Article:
1. Low-turnout-Texans psychologically differ from high-turnout Australians – so ours is an "apples to oranges" not "apples to apples" comparison. (One could also attack Ghana, Ireland, etc as not being "apples," but since the data is dominated by Australia and Texas, that matters little.)
  2. Usually candidates only run if they think they have a chance to win. Therefore by employing only the Texas races with ≥3 candidates, we created a "selection bias" towards "less clear" races.
  3. Apple: Australia in IRV seats (house) has 2-party domination (although not in its non-IRV senate seats). Oranges: Texas also has 2-party "duopoly," but in primary elections this is not terribly relevant because every candidate is from one party, which has no particularly-organized subparties. And most of the T2R countries are not duopolies.
  4. When computing the statistical error bars (see conclusion) we assumed all the IRV elections were independent of each other. (Ditto for the T2R elections.) In fact, there are dependencies, since, e.g, a similar race might occur next election in the same district. Therefore, the error bars ought to be greater than we said.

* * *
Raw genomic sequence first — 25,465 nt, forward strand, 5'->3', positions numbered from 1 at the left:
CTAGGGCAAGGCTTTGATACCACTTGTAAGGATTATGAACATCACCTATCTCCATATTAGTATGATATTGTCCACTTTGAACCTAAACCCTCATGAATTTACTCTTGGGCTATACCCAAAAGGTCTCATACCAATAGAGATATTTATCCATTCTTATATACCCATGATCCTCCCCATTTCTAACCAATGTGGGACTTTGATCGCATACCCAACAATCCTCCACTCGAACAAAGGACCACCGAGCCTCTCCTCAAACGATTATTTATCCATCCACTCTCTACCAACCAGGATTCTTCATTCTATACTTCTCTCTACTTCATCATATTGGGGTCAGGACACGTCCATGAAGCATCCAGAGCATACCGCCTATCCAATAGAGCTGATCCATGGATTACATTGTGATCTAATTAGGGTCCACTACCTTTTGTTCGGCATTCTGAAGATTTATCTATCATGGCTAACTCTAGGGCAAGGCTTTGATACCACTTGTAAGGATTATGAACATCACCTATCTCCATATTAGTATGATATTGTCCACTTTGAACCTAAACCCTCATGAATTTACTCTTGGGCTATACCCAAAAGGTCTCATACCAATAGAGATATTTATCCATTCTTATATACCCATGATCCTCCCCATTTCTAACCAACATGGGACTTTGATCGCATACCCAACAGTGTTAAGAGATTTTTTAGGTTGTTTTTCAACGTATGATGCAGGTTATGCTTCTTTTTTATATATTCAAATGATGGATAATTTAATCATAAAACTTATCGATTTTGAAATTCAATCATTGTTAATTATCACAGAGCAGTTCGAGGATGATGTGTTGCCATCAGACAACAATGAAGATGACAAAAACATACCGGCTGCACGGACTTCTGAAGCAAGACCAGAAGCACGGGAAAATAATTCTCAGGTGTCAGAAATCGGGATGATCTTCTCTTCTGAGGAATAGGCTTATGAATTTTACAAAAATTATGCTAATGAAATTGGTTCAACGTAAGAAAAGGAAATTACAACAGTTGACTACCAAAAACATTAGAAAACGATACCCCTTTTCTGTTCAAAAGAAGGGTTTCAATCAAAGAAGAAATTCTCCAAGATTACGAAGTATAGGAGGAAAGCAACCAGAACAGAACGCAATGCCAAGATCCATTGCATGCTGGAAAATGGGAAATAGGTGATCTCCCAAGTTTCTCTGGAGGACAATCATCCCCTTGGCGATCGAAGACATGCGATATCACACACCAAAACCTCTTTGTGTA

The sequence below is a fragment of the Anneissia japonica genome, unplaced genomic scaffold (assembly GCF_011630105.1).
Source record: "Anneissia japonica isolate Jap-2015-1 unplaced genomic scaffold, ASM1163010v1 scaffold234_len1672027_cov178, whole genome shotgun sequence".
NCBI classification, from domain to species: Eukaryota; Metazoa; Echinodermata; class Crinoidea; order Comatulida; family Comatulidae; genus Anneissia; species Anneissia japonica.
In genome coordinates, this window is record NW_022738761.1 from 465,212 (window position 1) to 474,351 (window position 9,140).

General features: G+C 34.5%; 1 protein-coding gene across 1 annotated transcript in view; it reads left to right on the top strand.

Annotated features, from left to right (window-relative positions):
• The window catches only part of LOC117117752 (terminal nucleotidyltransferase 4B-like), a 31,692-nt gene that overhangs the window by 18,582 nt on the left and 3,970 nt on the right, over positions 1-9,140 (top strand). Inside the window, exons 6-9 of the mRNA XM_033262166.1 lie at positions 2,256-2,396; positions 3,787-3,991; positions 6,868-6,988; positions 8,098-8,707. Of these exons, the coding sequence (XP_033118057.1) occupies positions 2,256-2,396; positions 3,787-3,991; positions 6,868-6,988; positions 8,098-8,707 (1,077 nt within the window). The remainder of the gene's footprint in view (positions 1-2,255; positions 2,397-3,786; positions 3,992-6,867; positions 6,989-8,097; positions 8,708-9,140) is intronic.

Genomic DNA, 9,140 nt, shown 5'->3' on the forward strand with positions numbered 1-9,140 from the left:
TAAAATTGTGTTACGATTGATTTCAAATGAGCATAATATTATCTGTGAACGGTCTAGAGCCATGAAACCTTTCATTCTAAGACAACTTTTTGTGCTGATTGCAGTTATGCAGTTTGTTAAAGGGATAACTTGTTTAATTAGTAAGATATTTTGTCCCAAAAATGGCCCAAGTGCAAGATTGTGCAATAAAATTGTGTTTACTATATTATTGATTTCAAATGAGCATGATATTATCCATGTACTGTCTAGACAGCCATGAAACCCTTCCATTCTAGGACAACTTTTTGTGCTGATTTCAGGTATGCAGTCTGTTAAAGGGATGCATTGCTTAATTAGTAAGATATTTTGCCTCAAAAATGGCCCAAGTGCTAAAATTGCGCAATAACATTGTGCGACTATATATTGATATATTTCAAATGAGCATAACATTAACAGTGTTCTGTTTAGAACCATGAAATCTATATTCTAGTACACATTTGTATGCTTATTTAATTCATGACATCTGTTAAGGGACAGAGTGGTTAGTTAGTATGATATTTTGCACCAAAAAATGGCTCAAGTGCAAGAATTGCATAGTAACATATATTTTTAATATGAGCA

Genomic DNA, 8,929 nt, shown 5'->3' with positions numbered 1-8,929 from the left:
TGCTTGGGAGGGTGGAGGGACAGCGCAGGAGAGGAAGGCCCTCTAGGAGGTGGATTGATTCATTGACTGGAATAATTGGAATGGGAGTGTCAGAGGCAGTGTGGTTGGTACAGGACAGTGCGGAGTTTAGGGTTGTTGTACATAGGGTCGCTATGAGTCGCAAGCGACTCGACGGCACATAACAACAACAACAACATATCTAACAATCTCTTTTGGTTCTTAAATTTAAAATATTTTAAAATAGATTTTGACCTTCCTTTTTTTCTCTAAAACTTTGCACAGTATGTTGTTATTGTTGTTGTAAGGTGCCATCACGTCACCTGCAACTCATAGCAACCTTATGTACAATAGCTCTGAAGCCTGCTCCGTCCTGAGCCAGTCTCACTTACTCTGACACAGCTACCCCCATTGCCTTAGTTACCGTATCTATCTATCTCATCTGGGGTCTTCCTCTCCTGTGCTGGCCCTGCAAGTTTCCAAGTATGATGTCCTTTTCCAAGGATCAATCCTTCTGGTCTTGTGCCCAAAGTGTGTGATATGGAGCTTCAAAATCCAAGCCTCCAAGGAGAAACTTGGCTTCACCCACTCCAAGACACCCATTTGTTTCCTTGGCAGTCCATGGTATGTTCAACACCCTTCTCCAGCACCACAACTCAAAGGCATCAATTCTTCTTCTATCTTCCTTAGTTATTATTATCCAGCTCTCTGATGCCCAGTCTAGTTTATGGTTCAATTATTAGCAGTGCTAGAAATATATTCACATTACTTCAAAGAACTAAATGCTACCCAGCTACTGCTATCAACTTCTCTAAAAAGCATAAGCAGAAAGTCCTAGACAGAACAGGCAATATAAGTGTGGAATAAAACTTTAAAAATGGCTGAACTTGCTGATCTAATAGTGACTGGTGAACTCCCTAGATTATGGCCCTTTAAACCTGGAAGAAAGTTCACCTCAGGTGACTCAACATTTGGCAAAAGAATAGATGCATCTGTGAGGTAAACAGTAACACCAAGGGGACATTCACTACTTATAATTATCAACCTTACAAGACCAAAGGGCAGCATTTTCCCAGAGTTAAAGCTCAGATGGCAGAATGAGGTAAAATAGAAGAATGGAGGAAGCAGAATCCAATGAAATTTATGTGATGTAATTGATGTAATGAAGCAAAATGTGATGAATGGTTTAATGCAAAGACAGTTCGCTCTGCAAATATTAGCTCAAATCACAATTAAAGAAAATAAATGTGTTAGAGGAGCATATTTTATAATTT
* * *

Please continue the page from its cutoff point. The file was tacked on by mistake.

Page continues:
Our responses:

  1. No matter what we had done, we could be attacked for this reason. The fact is, there are not very many large IRV and T2R elections in the world, and one has to use the limited data that is available. We did. If you want to study an unreal artificial world in which the T2R and IRV elections are conducted in exactly-alike settings, then use a computer simulation study. (We've done those too. What generally happens is, critics complain about computer studies since they are "not the real world" and complain about real-world studies since they are "not in a perfect jewel-like setting like a computer-simulation study would have been." Sorry.) So far, our critics on this score have not suggested better data sources. Further, a factor>3 alteration in flip rate, is so large it is difficult to credibly ascribe to such psychological differences.